Validate Binding Behavior

The validate binding behavior, as the name suggests, adds the validation behavior to a property binding. In other words, it "mark"s the associated property binding as a target for validation by registering the binding to the validation controller.

This is how the validation controller comes to know of the bindings that need to be validated when validationController.validate() method is called.

You must have noticed plenty examples of the validate binding behavior in the demos so far. For completeness, this can be used as follows.

<html-element target.bind="source & validate:[trigger]:[validationController]:[rules]"></html-element>

Note that the binding behavior has three optional arguments: trigger, validation controller, and rules.

Validation trigger

This dictates when the validation is performed. The valid values are as follows.

  • manual: Use the validation controller's validate() method to validate all bindings.

  • blur: Validate the binding when the binding's target element fires a DOM "blur" event.

  • focusout: Validate the binding when the target element fires a DOM "focusout" event. This is useful when the actual input is wrapped in a custom element, and the validate binding behavior is used on the custom element. In that case, the blur trigger does not work as the blur event does not bubble. See the difference in action below.

  • change: Validate the binding when the source property is updated (usually triggered by some change in view).

  • changeOrBlur: Validate the binding when the binding's target element fires a DOM "blur" event and when the source property is updated.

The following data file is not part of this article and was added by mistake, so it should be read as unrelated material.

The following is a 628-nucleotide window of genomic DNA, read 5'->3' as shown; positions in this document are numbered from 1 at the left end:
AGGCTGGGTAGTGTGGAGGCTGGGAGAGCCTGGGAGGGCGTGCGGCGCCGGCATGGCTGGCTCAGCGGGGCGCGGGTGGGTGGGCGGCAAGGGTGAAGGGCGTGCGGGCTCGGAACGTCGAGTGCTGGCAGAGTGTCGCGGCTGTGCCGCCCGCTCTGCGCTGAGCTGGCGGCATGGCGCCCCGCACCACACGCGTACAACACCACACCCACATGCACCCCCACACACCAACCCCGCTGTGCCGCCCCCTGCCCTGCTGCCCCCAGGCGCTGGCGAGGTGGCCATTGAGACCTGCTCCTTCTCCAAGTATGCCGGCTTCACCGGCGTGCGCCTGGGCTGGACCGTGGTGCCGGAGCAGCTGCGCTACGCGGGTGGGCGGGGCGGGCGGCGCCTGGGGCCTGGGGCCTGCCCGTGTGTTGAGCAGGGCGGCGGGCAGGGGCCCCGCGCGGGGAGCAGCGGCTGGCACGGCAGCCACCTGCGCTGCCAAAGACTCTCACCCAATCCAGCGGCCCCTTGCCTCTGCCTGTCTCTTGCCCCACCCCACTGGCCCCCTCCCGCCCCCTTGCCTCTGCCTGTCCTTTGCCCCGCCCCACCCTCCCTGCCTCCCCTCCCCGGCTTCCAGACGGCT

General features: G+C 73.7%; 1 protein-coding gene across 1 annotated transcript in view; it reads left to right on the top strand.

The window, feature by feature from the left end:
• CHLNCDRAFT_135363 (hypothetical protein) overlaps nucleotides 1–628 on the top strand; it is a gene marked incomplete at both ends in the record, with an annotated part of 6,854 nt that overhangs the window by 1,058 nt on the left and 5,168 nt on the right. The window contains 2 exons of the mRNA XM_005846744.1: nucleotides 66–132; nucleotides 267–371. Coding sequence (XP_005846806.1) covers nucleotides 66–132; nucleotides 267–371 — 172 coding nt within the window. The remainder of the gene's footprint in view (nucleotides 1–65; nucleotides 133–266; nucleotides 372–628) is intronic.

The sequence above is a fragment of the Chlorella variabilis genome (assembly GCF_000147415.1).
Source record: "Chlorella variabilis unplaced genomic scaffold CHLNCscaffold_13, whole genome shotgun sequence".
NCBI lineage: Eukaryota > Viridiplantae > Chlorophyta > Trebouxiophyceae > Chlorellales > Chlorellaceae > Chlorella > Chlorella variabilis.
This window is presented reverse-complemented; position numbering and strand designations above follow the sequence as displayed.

• changeOrFocusout: Validate the binding when the binding's target element fires a DOM "focusout" event and when the source property is updated.

There is an important point to note about the changeOrEVENT triggers. The change-triggered validation is ineffective till the associated property is validated once, either by manually calling ValidationController#validate or by event-triggered (blur or focusout) validation. This prevents showing a validation failure message immediately in case of an incomplete input, which might be the case if validation is triggered for every change.

Note the distinction made between incomplete and invalid input. The event-triggered validation is ineffective until the property is dirty, i.e. any changes were made. This prevents showing a validation failure message when there is a blur or focusout event without changing the property. This behavior delays bugging the user and "reward"s eagerly.

The examples above show an explicit usage of trigger. However, this is an optional value; when used, it overrides the default trigger configured. The default trigger is used for that instance when the value is omitted. The default validation trigger is focusout, although it can be changed using the DefaultTrigger registration customization option.

import { ValidationHtmlConfiguration, ValidationTrigger } from '@aurelia/validation-html';
import Aurelia from 'aurelia';

Aurelia
  .register(ValidationHtmlConfiguration.customize((options) => {
    // customization callback
    options.DefaultTrigger = ValidationTrigger.changeOrFocusout;
  }))
  .app(component)
  .start();

Explicit validation controller

The binding behavior, by default, registers the binding to the closest (in terms of dependency injection container) available instance of the validation controller. Note that the validation controller instance can be made available for the scope using the @newInstanceForScope decorator (refer Injecting a controller instance for more details). If no instance of validation controller is available, it throws an error.

However, an instance of validation can be explicitly bound to the binding behavior, using the positional argument. This is useful when you use multiple instances of validation controllers to perform a different validation set.

In the example below, there are two injected controllers and the property person.age the validationController2 is used. Playing with the example, you can see that the person.age does not get validated by the scoped validation controller instance.

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